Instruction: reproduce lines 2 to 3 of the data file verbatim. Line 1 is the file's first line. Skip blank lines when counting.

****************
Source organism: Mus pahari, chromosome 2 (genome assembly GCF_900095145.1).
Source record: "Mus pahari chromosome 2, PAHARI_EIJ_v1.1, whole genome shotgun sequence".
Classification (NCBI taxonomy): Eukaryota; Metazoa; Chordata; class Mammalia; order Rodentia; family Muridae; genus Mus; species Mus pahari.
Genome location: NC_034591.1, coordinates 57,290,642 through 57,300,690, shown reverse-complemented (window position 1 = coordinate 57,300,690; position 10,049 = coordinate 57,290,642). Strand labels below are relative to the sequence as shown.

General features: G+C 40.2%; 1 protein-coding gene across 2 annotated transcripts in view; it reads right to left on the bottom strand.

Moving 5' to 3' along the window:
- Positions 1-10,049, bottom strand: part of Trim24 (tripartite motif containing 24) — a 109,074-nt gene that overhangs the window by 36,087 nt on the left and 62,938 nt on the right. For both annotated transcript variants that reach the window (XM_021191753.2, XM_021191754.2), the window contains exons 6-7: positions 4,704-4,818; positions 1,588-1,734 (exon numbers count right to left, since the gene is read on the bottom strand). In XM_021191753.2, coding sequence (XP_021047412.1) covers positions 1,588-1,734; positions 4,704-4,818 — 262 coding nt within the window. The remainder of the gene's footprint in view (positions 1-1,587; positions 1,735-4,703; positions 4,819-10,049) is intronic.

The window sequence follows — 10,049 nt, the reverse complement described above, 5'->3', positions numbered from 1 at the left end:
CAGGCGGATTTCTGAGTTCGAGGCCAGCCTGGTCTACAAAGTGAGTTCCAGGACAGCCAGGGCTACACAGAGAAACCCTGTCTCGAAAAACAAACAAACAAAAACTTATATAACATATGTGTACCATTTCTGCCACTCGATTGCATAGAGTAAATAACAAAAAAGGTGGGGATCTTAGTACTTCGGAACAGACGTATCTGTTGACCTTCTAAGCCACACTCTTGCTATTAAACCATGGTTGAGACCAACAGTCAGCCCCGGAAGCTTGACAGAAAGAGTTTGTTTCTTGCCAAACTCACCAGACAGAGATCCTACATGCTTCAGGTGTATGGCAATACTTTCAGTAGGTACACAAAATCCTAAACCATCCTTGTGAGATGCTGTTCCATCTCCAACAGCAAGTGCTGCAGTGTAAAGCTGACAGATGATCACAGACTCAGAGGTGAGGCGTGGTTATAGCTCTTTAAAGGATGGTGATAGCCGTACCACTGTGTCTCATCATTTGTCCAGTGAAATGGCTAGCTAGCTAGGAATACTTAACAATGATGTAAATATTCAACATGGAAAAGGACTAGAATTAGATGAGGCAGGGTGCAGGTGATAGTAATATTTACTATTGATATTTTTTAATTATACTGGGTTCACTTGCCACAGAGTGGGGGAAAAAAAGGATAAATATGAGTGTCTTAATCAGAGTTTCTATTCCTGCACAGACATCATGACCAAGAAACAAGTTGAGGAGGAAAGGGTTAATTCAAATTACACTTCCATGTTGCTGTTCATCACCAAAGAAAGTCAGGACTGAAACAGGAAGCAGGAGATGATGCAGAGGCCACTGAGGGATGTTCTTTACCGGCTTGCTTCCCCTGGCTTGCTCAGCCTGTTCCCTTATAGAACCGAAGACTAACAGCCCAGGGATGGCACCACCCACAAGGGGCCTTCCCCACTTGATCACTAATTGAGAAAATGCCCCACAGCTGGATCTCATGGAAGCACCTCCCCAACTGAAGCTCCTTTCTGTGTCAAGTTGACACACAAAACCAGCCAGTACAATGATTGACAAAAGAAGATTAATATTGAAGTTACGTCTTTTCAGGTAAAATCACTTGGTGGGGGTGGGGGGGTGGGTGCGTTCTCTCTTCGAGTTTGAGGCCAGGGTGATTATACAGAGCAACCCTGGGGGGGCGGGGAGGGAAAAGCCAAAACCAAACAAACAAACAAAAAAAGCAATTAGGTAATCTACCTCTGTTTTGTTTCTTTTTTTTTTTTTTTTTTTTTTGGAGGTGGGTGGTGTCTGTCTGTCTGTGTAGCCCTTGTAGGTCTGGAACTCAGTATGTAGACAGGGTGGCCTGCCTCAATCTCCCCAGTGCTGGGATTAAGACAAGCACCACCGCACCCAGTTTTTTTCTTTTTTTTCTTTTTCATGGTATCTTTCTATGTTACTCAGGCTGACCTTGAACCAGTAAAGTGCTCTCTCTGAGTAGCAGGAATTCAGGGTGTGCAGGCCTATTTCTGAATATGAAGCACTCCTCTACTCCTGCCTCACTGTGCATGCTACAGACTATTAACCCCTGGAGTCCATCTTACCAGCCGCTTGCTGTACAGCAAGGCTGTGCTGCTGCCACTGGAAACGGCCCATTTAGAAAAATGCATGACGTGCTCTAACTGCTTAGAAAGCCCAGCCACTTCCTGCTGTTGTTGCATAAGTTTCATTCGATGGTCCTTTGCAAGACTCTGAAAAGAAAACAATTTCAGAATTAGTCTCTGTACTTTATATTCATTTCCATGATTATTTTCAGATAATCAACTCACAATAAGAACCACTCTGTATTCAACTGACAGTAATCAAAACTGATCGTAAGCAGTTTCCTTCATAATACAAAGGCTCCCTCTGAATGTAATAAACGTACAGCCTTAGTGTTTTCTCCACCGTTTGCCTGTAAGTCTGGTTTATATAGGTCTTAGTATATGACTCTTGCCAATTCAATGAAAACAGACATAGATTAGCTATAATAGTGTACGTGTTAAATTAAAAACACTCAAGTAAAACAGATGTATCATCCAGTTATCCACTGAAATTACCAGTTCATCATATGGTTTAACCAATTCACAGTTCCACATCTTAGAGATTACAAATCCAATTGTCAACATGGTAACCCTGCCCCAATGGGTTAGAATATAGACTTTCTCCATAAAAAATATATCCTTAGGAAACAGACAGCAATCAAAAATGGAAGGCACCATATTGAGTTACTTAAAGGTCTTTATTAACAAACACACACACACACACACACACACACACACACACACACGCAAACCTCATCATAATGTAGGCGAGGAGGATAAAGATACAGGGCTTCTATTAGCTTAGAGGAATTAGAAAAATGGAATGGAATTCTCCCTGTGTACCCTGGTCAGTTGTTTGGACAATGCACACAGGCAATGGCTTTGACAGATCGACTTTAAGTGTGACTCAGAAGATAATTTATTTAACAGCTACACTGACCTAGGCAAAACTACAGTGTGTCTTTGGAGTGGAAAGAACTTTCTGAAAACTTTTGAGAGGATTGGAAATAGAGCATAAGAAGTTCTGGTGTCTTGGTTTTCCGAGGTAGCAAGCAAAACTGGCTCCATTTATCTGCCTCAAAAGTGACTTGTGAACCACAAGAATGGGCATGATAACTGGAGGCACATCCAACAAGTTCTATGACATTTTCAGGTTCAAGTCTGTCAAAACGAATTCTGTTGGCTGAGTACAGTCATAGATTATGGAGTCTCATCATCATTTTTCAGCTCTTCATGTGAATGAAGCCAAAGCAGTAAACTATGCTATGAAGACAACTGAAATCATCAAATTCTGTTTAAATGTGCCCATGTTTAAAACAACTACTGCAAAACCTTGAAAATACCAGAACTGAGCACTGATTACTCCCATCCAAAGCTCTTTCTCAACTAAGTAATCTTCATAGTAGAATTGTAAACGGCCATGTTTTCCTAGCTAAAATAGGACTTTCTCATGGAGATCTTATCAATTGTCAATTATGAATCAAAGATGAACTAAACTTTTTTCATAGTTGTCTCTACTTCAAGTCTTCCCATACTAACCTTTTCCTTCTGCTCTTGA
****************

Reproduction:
Source record: "Mus pahari chromosome 2, PAHARI_EIJ_v1.1, whole genome shotgun sequence".
Classification (NCBI taxonomy): Eukaryota; Metazoa; Chordata; class Mammalia; order Rodentia; family Muridae; genus Mus; species Mus pahari.